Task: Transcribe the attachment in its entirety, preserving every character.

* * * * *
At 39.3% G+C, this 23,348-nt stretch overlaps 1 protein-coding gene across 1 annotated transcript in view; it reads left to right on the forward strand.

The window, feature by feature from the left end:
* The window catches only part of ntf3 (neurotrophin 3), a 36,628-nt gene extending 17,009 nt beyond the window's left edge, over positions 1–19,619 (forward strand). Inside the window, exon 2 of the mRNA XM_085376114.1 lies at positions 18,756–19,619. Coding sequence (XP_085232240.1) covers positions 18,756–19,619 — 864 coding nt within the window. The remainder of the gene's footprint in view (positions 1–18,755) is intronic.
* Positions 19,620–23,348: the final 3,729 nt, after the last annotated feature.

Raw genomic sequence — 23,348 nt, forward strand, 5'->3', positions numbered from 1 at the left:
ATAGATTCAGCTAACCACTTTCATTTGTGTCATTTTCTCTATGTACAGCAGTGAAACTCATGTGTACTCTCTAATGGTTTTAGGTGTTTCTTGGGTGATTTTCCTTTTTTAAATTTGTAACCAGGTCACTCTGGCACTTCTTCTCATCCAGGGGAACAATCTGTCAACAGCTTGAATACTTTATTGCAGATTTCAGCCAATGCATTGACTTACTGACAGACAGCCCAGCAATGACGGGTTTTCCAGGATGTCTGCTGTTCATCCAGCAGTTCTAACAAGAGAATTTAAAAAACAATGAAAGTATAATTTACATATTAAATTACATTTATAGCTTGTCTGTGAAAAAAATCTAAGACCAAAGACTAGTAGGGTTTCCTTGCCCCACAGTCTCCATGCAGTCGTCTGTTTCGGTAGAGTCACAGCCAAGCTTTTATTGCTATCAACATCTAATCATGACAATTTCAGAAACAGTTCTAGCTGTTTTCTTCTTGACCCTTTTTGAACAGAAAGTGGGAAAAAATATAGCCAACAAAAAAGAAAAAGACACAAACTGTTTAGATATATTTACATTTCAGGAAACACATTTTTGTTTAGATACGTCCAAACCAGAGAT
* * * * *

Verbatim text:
At 39.3% G+C, this 23,348-nt stretch overlaps 1 protein-coding gene across 1 annotated transcript in view; it reads left to right on the forward strand.

The window, feature by feature from the left end:
* The window catches only part of ntf3 (neurotrophin 3), a 36,628-nt gene extending 17,009 nt beyond the window's left edge, over positions 1–19,619 (forward strand). Inside the window, exon 2 of the mRNA XM_085376114.1 lies at positions 18,756–19,619. Coding sequence (XP_085232240.1) covers positions 18,756–19,619 — 864 coding nt within the window. The remainder of the gene's footprint in view (positions 1–18,755) is intronic.
* Positions 19,620–23,348: the final 3,729 nt, after the last annotated feature.

Raw genomic sequence — 23,348 nt, forward strand, 5'->3', positions numbered from 1 at the left:
ATAGATTCAGCTAACCACTTTCATTTGTGTCATTTTCTCTATGTACAGCAGTGAAACTCATGTGTACTCTCTAATGGTTTTAGGTGTTTCTTGGGTGATTTTCCTTTTTTAAATTTGTAACCAGGTCACTCTGGCACTTCTTCTCATCCAGGGGAACAATCTGTCAACAGCTTGAATACTTTATTGCAGATTTCAGCCAATGCATTGACTTACTGACAGACAGCCCAGCAATGACGGGTTTTCCAGGATGTCTGCTGTTCATCCAGCAGTTCTAACAAGAGAATTTAAAAAACAATGAAAGTATAATTTACATATTAAATTACATTTATAGCTTGTCTGTGAAAAAAATCTAAGACCAAAGACTAGTAGGGTTTCCTTGCCCCACAGTCTCCATGCAGTCGTCTGTTTCGGTAGAGTCACAGCCAAGCTTTTATTGCTATCAACATCTAATCATGACAATTTCAGAAACAGTTCTAGCTGTTTTCTTCTTGACCCTTTTTGAACAGAAAGTGGGAAAAAATATAGCCAACAAAAAAGAAAAAGACACAAACTGTTTAGATATATTTACATTTCAGGAAACACATTTTTGTTTAGATACGTCCAAACCAGAGAT